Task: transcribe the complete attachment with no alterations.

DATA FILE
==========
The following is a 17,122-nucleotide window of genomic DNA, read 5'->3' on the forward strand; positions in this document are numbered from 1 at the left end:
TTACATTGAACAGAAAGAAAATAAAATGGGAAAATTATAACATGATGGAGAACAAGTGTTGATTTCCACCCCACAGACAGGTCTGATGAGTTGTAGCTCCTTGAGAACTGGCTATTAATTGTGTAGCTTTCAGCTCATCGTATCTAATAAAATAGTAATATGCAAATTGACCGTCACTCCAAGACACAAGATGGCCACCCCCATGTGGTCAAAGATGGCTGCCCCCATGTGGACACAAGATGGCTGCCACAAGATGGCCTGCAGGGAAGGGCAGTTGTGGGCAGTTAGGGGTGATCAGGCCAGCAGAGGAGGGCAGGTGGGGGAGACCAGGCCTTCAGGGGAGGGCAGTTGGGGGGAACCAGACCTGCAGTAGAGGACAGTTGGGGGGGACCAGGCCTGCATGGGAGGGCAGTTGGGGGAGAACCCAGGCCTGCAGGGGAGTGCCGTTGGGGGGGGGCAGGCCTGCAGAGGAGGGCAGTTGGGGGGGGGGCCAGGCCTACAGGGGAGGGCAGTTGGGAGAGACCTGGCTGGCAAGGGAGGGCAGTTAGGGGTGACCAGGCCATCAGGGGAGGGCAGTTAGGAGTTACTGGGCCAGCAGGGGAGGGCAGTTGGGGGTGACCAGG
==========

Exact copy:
The following is a 17,122-nucleotide window of genomic DNA, read 5'->3' on the forward strand; positions in this document are numbered from 1 at the left end:
TTACATTGAACAGAAAGAAAATAAAATGGGAAAATTATAACATGATGGAGAACAAGTGTTGATTTCCACCCCACAGACAGGTCTGATGAGTTGTAGCTCCTTGAGAACTGGCTATTAATTGTGTAGCTTTCAGCTCATCGTATCTAATAAAATAGTAATATGCAAATTGACCGTCACTCCAAGACACAAGATGGCCACCCCCATGTGGTCAAAGATGGCTGCCCCCATGTGGACACAAGATGGCTGCCACAAGATGGCCTGCAGGGAAGGGCAGTTGTGGGCAGTTAGGGGTGATCAGGCCAGCAGAGGAGGGCAGGTGGGGGAGACCAGGCCTTCAGGGGAGGGCAGTTGGGGGGAACCAGACCTGCAGTAGAGGACAGTTGGGGGGGACCAGGCCTGCATGGGAGGGCAGTTGGGGGAGAACCCAGGCCTGCAGGGGAGTGCCGTTGGGGGGGGGCAGGCCTGCAGAGGAGGGCAGTTGGGGGGGGGGCCAGGCCTACAGGGGAGGGCAGTTGGGAGAGACCTGGCTGGCAAGGGAGGGCAGTTAGGGGTGACCAGGCCATCAGGGGAGGGCAGTTAGGAGTTACTGGGCCAGCAGGGGAGGGCAGTTGGGGGTGACCAGG